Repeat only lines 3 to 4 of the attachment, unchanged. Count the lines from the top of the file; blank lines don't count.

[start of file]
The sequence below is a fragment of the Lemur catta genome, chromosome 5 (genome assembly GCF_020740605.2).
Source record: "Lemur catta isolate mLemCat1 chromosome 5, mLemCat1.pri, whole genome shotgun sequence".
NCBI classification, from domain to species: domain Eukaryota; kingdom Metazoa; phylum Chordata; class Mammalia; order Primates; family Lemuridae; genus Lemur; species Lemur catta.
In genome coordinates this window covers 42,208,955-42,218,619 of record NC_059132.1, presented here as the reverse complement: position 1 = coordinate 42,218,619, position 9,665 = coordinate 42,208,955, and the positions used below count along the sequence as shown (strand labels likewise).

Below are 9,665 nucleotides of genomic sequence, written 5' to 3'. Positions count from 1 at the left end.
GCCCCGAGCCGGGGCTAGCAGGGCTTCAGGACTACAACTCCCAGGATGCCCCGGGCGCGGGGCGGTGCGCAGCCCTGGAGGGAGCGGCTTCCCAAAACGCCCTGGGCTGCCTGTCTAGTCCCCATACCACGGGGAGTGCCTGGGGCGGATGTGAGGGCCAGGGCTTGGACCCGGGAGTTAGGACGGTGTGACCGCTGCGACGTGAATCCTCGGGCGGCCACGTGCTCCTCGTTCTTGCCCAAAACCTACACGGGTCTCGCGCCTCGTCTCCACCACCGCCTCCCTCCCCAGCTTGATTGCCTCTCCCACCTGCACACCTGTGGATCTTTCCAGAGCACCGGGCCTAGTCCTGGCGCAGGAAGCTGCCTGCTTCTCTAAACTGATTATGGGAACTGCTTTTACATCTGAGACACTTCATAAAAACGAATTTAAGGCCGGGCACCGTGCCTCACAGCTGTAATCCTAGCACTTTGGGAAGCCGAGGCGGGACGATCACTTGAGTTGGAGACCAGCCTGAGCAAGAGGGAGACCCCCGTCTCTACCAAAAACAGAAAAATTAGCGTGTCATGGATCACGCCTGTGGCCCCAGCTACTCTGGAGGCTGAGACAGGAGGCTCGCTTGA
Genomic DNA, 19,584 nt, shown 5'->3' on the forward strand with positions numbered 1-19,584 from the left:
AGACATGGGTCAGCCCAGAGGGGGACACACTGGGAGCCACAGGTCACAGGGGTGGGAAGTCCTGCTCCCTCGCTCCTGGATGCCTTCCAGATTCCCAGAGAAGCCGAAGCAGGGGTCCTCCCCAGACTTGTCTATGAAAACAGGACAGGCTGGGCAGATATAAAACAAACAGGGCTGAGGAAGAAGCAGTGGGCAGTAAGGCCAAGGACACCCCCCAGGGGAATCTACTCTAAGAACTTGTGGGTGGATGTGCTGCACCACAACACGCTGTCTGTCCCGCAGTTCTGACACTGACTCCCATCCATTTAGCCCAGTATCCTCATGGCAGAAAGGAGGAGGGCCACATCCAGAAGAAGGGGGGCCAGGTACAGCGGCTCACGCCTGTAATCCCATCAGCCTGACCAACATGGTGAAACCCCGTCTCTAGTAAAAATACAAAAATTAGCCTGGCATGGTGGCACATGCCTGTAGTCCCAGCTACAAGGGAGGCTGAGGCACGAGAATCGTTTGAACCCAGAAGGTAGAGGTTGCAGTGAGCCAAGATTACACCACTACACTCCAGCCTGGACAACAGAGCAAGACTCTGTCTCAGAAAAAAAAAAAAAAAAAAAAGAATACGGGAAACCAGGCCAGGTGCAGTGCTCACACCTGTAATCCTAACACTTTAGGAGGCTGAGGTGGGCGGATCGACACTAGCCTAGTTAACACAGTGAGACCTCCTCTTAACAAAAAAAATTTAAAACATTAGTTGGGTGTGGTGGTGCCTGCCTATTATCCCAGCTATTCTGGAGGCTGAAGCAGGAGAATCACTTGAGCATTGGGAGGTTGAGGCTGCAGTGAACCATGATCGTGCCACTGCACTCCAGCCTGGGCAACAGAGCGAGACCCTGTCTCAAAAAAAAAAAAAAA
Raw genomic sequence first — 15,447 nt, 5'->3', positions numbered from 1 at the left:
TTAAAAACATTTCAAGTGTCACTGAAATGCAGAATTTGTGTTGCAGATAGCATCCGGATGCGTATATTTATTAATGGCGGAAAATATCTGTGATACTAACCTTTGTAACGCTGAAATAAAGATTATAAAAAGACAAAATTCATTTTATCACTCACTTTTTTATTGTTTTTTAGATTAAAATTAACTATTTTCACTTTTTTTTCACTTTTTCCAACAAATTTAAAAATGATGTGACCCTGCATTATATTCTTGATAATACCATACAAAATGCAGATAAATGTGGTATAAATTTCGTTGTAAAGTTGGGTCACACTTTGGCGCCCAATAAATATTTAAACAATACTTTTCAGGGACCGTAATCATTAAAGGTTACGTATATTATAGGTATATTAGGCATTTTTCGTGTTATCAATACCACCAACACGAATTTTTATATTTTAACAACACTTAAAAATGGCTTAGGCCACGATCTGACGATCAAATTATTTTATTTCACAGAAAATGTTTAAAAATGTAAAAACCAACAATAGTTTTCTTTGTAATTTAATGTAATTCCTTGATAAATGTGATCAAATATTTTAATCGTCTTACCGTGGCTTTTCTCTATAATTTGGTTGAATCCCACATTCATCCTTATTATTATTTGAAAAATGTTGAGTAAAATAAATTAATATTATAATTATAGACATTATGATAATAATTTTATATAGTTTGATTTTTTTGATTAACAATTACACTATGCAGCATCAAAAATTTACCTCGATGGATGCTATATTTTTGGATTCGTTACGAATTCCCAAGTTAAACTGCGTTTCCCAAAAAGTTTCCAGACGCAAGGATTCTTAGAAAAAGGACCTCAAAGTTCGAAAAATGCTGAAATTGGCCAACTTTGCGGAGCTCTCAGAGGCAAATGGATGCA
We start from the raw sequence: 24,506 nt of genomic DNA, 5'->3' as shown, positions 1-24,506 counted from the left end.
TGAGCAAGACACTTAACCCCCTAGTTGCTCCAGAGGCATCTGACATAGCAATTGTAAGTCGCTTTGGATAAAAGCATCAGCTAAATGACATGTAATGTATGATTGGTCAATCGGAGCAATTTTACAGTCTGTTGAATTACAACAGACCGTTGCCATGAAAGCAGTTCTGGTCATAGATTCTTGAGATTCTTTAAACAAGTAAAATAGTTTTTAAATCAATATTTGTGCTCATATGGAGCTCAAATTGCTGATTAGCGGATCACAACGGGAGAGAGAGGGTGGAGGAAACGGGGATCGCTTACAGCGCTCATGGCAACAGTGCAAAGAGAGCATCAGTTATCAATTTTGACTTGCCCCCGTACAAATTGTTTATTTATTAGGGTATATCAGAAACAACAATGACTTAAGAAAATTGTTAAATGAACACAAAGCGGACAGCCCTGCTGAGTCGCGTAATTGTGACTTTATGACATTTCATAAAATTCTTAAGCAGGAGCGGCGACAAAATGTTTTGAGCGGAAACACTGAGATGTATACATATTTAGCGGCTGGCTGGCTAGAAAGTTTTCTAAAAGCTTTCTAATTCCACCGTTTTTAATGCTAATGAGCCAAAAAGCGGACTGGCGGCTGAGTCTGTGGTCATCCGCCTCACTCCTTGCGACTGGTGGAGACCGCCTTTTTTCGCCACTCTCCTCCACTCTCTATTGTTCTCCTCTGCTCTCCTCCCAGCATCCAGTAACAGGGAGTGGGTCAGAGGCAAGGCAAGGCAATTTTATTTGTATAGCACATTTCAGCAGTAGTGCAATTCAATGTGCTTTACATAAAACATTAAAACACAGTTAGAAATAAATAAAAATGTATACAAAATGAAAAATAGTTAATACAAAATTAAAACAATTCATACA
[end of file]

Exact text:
NCBI classification, from domain to species: domain Eukaryota; kingdom Metazoa; phylum Chordata; class Mammalia; order Primates; family Lemuridae; genus Lemur; species Lemur catta.
In genome coordinates this window covers 42,208,955-42,218,619 of record NC_059132.1, presented here as the reverse complement: position 1 = coordinate 42,218,619, position 9,665 = coordinate 42,208,955, and the positions used below count along the sequence as shown (strand labels likewise).